The album promises traditional music and song, and it certainly delivers in spades, with some pieces dating back to the fourth and seventh centuries. But since Armenia is one of those countries at the crossroads of the Orient and the Occident, it's perhaps no surprise that there's plenty of history to explore. The six-piece group, truly comprised of master musicians, does exactly that, although with a formality that's more akin to early classical music than folk. There's a beauty in that, but also a restraint that perhaps works against the natural grain of the music, especially when soprano Anna Mayilian is singing; she has a gorgeous, trained voice, but again, it brings such an air of formality that the music becomes stiff. Ultimately, although it can be enjoyed at that level, the music becomes a museum piece, which is almost certainly not the intent here. For something that's really quite ambitious, re-creating such history, it ends up somewhat muted and stifled, and not the glorious success it might have been.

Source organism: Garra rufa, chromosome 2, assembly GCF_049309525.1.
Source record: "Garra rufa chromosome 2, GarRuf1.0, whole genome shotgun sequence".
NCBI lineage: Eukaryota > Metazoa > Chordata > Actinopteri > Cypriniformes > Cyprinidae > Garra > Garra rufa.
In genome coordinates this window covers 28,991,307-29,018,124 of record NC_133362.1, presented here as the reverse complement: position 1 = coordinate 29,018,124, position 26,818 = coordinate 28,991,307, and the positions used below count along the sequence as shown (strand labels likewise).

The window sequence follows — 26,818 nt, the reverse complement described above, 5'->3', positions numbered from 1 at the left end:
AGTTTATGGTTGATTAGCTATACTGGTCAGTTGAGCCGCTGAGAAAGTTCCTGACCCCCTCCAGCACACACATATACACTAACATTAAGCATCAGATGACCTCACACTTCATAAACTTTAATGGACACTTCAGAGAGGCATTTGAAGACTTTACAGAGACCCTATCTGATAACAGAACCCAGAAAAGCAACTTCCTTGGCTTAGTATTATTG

AllMusic Review by Chris Nickson